New research says digital service platforms in the NDIS market needs reform
What you need to know
- New research from the Brotherhood of St Lawrence says that limited regulations for digital platforms that connect support workers and NDIS participants may pose a risk to both.
- The report also points out a need for price settings that allow providers to adequately invest in workforce training, support and supervision.
- NDS echoes these findings and calls for worker screening for all those providing NDIS-funded supports.
Digital platform service providers that connect support workers with NDIS participants represent a significant and growing proportion of the NDIS market. Such digital platforms offer more choice and control for service users. However, recent research by the Brotherhood of St Laurence (BSL) has found that regulations do not offer enough protection for support workers and people with disability.
The report, titled “Support online: user experiences of digital platforms in the NDIS market,” found that the current NDIS pricing does not cover the full cost of services – including worker training. BSL argues that these issues are contributing to a poorly trained workforce, negatively affecting the quality of care. The report recommends:
- that the NDIS Quality and Safeguards Commission considers regulating unregistered digital platforms
- that the Australian Government pursues updates to the industrial relations regime to clarify the roles and responsibilities digital platforms have to workers
- further investment for employment-based training models in the disability workforce.
Victoria is moving to regulate the on-demand workforce following its Inquiry into the Victorian On –Demand Workforce. The government has supported all 20 recommendations of this inquiry, in full or in principle, and released Fair Conduct and Accountability Standards, established a Gig Worker Support Service, and outlined a roadmap to move to legislate the standards.
The BSL findings echo previous advocacy of NDS. Our recent submission into the Own Motion Inquiry into Platform Providers Operating in the NDIS Market recommended that the NDIS Commission work with the NDIA to implement price settings that adequately support providers to invest in workforce training, support and supervision. We recommended that digital platforms be considered a person conducting a business or undertaking (PCBU) that owes duty of care to workers and care recipients.
Throughout its submissions, NDS does not advocate for a single model of service delivery for platform providers within the NDIS. However, we do argue for a coordinated approach with practical strategies that meet the increasing demands for a skilled, competent and engaged workforce.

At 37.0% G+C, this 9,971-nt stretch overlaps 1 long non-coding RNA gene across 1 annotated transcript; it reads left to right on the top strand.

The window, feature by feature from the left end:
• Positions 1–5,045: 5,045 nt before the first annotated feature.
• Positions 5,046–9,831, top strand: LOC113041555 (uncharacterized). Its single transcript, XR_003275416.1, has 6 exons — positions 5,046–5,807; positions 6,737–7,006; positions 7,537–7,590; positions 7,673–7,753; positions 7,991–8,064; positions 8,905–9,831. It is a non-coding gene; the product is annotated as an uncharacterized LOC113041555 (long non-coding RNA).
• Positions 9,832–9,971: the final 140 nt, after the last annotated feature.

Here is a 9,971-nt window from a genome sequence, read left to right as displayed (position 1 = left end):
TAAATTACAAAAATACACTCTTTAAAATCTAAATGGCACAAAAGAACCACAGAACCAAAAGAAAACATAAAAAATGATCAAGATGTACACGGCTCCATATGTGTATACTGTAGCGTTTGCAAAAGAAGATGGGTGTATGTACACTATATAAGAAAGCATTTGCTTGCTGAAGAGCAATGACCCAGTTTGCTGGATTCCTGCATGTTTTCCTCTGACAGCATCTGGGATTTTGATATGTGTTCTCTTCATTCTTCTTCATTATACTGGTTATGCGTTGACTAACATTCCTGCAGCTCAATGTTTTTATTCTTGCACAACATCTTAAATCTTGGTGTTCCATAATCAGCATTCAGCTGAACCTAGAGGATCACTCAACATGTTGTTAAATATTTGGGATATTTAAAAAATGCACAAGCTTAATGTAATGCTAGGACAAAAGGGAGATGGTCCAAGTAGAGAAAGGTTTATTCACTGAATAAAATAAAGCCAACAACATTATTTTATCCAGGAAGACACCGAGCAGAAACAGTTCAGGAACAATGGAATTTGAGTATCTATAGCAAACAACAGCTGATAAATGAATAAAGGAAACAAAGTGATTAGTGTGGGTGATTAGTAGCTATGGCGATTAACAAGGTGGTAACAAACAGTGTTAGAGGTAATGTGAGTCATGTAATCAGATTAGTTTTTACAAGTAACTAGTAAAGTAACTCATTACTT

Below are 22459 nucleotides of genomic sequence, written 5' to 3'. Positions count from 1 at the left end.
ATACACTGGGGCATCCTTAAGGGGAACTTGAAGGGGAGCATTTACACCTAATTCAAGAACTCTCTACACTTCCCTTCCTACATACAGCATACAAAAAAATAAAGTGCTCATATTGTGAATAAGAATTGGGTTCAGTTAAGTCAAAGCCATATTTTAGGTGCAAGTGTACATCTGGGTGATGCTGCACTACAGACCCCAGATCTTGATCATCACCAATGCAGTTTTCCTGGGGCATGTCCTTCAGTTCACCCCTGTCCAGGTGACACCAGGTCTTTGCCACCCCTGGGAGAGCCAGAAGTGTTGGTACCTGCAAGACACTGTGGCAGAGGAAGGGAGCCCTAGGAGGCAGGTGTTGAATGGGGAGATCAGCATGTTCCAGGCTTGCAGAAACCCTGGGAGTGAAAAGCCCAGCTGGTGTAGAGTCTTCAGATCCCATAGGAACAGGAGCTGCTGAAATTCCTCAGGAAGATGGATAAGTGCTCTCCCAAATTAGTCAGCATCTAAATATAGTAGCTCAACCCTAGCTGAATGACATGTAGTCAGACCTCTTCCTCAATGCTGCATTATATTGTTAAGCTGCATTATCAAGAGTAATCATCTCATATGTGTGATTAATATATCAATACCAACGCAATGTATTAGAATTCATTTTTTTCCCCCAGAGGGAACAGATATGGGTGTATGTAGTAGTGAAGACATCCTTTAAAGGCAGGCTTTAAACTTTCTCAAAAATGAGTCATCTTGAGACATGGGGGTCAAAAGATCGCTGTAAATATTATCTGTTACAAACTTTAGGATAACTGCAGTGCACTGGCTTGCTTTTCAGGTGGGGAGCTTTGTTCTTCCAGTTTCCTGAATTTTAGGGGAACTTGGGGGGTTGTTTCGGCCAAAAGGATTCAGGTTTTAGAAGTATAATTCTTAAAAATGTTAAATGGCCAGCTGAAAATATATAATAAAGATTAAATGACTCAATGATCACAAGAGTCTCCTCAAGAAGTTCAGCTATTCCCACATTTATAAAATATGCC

In our previous submission to the Victorian Government on the Fair Conduct and Accountability Standards, we raised concerns about the quality of service and the risks to safety of people with disability in on-demand, gig-style model of disability service provision.
Digital service platforms that provide disability support are not necessarily required to register with the NDIS Quality and Safeguards Commission. Unregistered platforms do not have to comply with NDIS Practice Standards and so can classify workers as ‘independent contractors’ or ‘sole traders’, distancing the platform from legal liabilities of employers.
In addition, workers working in unregistered platforms need not have a NDIS Worker Screening Check, which poses potential risks for people with disabilities since there is no guarantee of service quality and safeguarding.
In its submission, NDS raised concerns around the risks for safety and wellbeing for both workers and clients. In response, NDS called for:
- mandatory worker screening for all workers providing NDIS funded supports
- greater education for workers on the difference between contracting and employment and the potential risks and liabilities of conducting gig-style work in the disability sector
- strong standards to support sufficient training of workers to minimise occupational health and safety risks.
NDS welcomes the Brotherhood of St Laurence report and will continue to monitor efforts by governments to regulate this growing and challenging element of the disability workforce.